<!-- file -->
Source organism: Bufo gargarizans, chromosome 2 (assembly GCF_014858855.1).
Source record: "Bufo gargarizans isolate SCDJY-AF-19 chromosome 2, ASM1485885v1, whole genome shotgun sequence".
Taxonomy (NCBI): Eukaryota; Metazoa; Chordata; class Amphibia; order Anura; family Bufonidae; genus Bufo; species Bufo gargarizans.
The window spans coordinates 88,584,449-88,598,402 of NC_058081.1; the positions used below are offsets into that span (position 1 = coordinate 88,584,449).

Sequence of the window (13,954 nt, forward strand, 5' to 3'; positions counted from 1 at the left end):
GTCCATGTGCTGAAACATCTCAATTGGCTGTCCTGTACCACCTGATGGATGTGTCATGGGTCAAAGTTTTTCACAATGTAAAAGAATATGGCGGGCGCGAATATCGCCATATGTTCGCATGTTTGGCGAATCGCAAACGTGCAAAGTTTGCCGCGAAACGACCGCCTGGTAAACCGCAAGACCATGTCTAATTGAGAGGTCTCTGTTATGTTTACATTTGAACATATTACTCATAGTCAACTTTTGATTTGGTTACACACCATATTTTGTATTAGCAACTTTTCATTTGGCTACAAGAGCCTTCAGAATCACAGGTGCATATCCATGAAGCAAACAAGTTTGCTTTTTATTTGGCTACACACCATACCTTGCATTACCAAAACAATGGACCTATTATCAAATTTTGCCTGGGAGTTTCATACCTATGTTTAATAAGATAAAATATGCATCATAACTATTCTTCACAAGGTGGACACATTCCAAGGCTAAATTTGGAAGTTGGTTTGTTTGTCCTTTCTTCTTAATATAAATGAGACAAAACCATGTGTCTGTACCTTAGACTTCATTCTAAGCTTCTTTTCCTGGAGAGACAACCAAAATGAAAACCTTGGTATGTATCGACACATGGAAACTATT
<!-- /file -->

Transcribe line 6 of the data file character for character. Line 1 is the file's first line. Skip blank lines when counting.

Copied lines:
GTCCATGTGCTGAAACATCTCAATTGGCTGTCCTGTACCACCTGATGGATGTGTCATGGGTCAAAGTTTTTCACAATGTAAAAGAATATGGCGGGCGCGAATATCGCCATATGTTCGCATGTTTGGCGAATCGCAAACGTGCAAAGTTTGCCGCGAAACGACCGCCTGGTAAACCGCAAGACCATGTCTAATTGAGAGGTCTCTGTTATGTTTACATTTGAACATATTACTCATAGTCAACTTTTGATTTGGTTACACACCATATTTTGTATTAGCAACTTTTCATTTGGCTACAAGAGCCTTCAGAATCACAGGTGCATATCCATGAAGCAAACAAGTTTGCTTTTTATTTGGCTACACACCATACCTTGCATTACCAAAACAATGGACCTATTATCAAATTTTGCCTGGGAGTTTCATACCTATGTTTAATAAGATAAAATATGCATCATAACTATTCTTCACAAGGTGGACACATTCCAAGGCTAAATTTGGAAGTTGGTTTGTTTGTCCTTTCTTCTTAATATAAATGAGACAAAACCATGTGTCTGTACCTTAGACTTCATTCTAAGCTTCTTTTCCTGGAGAGACAACCAAAATGAAAACCTTGGTATGTATCGACACATGGAAACTATT